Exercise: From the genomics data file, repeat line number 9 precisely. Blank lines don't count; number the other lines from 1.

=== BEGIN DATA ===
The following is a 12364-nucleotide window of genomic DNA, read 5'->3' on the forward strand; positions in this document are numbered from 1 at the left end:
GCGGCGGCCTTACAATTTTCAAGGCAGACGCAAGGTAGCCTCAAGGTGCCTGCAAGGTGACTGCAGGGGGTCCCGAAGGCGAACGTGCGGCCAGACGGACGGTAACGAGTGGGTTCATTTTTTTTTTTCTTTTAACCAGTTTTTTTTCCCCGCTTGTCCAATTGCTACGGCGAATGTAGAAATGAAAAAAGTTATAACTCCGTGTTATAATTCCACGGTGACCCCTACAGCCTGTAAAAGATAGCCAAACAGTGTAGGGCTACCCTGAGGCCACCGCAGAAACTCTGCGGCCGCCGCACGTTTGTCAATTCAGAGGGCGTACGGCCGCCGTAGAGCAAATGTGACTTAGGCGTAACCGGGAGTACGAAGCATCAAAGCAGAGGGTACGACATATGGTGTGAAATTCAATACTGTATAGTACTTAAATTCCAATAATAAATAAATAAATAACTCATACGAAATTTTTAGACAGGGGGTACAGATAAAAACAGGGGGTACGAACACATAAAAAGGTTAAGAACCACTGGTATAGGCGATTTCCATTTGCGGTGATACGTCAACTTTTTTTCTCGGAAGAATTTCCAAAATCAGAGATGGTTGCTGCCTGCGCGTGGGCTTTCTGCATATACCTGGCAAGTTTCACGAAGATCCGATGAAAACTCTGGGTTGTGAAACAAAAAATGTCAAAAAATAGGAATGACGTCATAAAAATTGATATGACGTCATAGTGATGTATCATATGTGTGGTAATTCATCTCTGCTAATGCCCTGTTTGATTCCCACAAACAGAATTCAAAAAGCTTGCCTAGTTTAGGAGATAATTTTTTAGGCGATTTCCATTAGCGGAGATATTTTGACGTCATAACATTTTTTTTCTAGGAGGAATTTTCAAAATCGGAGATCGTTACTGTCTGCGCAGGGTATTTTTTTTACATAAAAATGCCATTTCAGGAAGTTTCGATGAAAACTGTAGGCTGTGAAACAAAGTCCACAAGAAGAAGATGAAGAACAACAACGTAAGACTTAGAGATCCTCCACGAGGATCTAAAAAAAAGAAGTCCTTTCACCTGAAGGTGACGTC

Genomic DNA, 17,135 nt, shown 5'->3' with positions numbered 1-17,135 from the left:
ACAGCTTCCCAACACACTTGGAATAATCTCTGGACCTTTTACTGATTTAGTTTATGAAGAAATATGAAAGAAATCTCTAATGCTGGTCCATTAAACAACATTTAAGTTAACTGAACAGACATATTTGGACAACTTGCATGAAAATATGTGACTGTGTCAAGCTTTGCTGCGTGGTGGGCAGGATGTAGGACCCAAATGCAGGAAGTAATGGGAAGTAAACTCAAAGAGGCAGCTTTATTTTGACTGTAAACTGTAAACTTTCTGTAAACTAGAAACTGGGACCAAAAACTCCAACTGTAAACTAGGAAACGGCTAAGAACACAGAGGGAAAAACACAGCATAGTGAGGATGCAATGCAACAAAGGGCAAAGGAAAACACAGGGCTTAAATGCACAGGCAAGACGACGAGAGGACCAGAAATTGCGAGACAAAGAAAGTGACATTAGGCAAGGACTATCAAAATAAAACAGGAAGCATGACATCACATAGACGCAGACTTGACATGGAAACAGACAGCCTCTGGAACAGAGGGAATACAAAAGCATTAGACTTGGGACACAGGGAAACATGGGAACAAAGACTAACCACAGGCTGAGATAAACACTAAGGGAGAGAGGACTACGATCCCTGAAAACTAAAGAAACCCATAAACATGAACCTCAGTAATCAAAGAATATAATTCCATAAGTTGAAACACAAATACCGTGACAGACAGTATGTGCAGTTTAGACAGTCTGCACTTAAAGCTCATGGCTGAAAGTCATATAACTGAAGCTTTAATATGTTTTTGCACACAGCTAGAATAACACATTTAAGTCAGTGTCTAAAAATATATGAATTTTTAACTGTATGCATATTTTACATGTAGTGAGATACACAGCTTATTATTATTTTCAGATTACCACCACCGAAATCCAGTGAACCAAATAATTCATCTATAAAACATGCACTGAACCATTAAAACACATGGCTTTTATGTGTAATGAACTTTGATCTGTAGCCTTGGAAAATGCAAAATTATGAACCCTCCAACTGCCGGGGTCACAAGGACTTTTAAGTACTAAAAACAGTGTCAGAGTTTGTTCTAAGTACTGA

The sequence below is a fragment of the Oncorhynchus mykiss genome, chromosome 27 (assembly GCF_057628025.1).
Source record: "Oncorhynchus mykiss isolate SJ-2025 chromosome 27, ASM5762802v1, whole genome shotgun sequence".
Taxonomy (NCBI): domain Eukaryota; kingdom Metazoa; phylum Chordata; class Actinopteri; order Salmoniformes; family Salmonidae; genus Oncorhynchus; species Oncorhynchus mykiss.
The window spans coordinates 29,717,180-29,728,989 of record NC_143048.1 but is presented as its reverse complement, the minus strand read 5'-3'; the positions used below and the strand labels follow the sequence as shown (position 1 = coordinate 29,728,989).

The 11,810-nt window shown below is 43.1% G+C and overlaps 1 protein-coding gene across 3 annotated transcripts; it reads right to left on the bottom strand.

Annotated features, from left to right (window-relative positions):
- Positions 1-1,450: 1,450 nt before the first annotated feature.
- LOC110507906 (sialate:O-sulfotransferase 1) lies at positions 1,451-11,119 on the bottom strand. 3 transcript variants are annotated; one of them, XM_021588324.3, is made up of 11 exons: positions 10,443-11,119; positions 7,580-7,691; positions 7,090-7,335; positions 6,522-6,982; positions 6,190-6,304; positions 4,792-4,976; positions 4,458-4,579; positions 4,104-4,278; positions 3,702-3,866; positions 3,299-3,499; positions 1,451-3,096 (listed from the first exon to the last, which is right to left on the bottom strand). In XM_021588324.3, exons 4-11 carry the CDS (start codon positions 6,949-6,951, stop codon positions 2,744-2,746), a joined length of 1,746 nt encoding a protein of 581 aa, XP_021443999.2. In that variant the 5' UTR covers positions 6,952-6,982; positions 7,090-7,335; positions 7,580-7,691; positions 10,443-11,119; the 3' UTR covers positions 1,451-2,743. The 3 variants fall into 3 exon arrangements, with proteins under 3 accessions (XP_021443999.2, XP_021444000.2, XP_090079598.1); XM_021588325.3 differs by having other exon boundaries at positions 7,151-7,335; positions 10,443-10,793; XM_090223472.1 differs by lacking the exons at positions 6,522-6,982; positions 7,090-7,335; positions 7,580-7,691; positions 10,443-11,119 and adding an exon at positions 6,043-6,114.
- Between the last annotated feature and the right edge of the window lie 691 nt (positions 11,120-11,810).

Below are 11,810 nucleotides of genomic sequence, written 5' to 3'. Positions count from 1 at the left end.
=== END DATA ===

The 11,810-nt window shown below is 43.1% G+C and overlaps 1 protein-coding gene across 3 annotated transcripts; it reads right to left on the bottom strand.